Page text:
18 May 2014
Maori seats on councils
Well done to those who are sending a very strong message to those mayors and councillors proposing to give iwi voting rights around the council table. Councils have absolutely no mandate to make such a fundamental change to local democracy without first putting the matter to a local referendum. And we believe those councils are side-stepping the democratic process by using a loop-hole in the Local Electoral Act 2001.
Section 19z gives local authorities the right to establish Māori wards or Māori constituencies. Section 19ZB enables electors to challenge that decision by demanding a poll of electors which becomes binding on the local authority (Section 19ZC).
No such provision applies when councils appoint Maori representatives to councils with voting rights, despite the effect being the same as creating a Maori ward.
We believe this has probably arisen because when the law was drafted gaining Maori representation on councils via appointment was not contemplated. It’s time the law was changed. This week our 5PM poll asks:
Do you think the Local Electoral Act 2001 should be amended to include the public’s right to demand a binding poll where a council is proposing to grant voting rights to unelected representatives?
We believe this principle should apply where any council appointee is granted voting rights that have the effect of changing the voting make-up of the elected council. This is a fundamental issue of democracy, not race. It is conceivable, for example, that a pro-farming or pro-business council could stack-the-deck by appointing favoured individuals with voting rights. We think that’s wrong.
To take part in the poll visit the 5PM website 5pm.org.nz and look on the sidebar.
“Untrustworthy, arrogant and shifty”
That’s how respondents to a Stuff poll described David Cunliffe. See article HERE.
Political commentator Bill Ralston has summed it up pretty well when he says, “He [David Cunliffe] always appears to be acting. You know, ‘I’m going to be angry now, I’m going to be funny now, I’m going to be serious’…It’s that inauthenticity that’s the issue. He just is not pitching himself as a normal person.”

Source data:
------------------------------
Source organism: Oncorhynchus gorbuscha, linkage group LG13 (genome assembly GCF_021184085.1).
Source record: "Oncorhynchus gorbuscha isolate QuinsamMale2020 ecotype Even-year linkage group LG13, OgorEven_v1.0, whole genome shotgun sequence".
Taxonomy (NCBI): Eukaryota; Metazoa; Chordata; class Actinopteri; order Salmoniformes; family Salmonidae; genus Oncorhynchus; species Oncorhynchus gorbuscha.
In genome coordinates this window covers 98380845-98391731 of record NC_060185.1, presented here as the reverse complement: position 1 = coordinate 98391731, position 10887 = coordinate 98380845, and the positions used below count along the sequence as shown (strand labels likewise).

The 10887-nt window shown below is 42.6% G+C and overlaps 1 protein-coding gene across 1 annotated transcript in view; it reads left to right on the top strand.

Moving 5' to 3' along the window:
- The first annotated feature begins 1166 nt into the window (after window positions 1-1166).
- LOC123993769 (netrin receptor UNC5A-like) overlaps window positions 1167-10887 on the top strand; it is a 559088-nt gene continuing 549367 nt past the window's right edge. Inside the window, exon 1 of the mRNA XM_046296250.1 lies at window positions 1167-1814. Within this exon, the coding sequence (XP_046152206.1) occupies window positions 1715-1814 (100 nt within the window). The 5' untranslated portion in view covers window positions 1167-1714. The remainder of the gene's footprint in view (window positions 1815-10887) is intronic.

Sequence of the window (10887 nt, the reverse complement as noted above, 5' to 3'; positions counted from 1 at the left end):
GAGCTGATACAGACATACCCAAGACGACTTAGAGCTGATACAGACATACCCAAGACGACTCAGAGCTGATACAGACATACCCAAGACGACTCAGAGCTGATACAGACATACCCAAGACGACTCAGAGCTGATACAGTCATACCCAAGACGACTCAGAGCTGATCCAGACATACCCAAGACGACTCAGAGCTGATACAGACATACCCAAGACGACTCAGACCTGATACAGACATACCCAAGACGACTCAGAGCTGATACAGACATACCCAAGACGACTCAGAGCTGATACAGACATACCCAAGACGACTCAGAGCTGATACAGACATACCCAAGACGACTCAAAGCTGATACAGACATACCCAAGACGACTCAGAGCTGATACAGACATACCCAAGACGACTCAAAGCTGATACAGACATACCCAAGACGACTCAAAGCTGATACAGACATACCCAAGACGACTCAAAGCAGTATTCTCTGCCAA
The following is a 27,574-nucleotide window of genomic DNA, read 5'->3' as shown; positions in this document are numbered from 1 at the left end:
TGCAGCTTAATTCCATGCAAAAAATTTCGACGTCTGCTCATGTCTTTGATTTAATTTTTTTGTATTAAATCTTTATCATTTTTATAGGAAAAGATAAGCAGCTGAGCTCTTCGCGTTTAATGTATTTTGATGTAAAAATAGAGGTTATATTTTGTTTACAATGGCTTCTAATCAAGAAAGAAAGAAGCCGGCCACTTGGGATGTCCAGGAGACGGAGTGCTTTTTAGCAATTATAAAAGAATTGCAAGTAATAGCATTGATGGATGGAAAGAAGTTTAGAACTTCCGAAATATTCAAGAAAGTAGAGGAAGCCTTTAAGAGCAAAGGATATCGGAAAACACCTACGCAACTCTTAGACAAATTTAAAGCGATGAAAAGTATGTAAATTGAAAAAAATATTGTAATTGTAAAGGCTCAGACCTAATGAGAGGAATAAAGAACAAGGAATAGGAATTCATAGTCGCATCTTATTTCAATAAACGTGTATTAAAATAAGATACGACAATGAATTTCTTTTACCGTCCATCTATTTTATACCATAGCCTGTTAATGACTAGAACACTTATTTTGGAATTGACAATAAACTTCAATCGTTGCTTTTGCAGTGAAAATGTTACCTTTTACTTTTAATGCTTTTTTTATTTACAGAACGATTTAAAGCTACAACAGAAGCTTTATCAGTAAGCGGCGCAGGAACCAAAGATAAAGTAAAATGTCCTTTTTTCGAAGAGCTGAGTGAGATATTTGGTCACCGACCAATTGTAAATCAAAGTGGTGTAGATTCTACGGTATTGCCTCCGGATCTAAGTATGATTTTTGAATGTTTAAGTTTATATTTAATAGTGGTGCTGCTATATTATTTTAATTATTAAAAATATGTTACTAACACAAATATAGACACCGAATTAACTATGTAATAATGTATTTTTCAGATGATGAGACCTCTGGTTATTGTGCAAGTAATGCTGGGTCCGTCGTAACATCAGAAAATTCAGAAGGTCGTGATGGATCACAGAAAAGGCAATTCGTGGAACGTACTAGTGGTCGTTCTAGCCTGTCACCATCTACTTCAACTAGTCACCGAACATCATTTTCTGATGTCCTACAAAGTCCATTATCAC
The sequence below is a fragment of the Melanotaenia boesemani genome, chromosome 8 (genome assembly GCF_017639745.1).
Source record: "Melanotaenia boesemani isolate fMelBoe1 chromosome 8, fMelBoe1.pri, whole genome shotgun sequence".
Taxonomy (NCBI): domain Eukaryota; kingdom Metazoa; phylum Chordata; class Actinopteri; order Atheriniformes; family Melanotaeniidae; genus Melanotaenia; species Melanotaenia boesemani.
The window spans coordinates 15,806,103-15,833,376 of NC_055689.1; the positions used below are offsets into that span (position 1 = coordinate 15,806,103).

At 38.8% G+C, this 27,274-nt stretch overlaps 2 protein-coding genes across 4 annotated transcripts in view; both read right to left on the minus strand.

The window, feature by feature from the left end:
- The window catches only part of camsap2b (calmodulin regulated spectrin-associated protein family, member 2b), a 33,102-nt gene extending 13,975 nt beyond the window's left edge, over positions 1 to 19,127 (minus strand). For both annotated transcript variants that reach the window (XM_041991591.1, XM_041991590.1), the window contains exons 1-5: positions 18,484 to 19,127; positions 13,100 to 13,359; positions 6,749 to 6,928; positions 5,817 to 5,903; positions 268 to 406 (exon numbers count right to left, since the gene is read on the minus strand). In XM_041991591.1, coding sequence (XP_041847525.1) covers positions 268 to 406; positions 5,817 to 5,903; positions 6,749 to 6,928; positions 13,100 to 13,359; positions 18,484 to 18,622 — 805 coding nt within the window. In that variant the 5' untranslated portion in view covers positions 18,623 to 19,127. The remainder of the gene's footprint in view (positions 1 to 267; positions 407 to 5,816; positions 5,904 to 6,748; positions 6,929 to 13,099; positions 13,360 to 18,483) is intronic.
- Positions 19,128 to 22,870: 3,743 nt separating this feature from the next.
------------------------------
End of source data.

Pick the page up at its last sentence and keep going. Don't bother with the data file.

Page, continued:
Does NZ want a prime minister who many think is untrustworthy, arrogant and shifty? No, and David Cunliffe is not someone the country could be especially proud of to represent them on the global stage but’s that’s a distinct possibility given the quirks of MMP.
Should Labour win, MMP will lose. We think people will refuse to accept the proposition that the party that does not win the most votes becomes the government. That we believe will be enough for voters to firm up their opposition to MMP, but that sentiment is not likely to consolidate into change unless it is back to First Past the Post. Going to some other voting system people are not familiar with is unlikely to gain a clear majority and it will dissipate support between the various alternatives – as we saw in the 2011 referendum on MMP.
Last week our 5PM poll asked: As a matter of principle, should New Zealand include a NOTA (none of the above) option on its ballot paper?
79% of you said yes, 21% said no.
We have therefore proposed NOTA as a 5PM policy and we are asking supporters to cast their vote in the Polling Booth HERE.
Many of those who said no to the proposition took the view that not voting or invalidating the ballot paper is a better option to show one’s lack of confidence. We disagree. Not voting or invalidating the ballot paper has no effect. It does not even send a clear message to politicians as there are many reasons why people don’t vote or why they invalidate their vote. Politicians will assume voters who don’t vote can’t be bothered doing so – they would never think that it could have anything to do with ‘their’ behaviour.